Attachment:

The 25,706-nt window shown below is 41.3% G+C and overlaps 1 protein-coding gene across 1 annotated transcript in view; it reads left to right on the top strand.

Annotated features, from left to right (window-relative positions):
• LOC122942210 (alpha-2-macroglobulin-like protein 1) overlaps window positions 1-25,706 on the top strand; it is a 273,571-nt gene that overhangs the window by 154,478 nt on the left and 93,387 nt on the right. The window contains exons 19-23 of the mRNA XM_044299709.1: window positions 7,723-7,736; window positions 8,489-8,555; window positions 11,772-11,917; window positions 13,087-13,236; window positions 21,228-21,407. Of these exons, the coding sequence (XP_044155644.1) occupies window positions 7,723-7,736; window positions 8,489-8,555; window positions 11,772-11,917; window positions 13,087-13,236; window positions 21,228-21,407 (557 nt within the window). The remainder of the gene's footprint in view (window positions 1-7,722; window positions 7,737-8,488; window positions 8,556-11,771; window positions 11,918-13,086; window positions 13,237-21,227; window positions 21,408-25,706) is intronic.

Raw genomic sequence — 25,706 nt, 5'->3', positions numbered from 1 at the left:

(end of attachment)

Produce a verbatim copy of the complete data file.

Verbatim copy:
The 25,706-nt window shown below is 41.3% G+C and overlaps 1 protein-coding gene across 1 annotated transcript in view; it reads left to right on the top strand.

Annotated features, from left to right (window-relative positions):
• LOC122942210 (alpha-2-macroglobulin-like protein 1) overlaps window positions 1-25,706 on the top strand; it is a 273,571-nt gene that overhangs the window by 154,478 nt on the left and 93,387 nt on the right. The window contains exons 19-23 of the mRNA XM_044299709.1: window positions 7,723-7,736; window positions 8,489-8,555; window positions 11,772-11,917; window positions 13,087-13,236; window positions 21,228-21,407. Of these exons, the coding sequence (XP_044155644.1) occupies window positions 7,723-7,736; window positions 8,489-8,555; window positions 11,772-11,917; window positions 13,087-13,236; window positions 21,228-21,407 (557 nt within the window). The remainder of the gene's footprint in view (window positions 1-7,722; window positions 7,737-8,488; window positions 8,556-11,771; window positions 11,918-13,086; window positions 13,237-21,227; window positions 21,408-25,706) is intronic.

Raw genomic sequence — 25,706 nt, 5'->3', positions numbered from 1 at the left: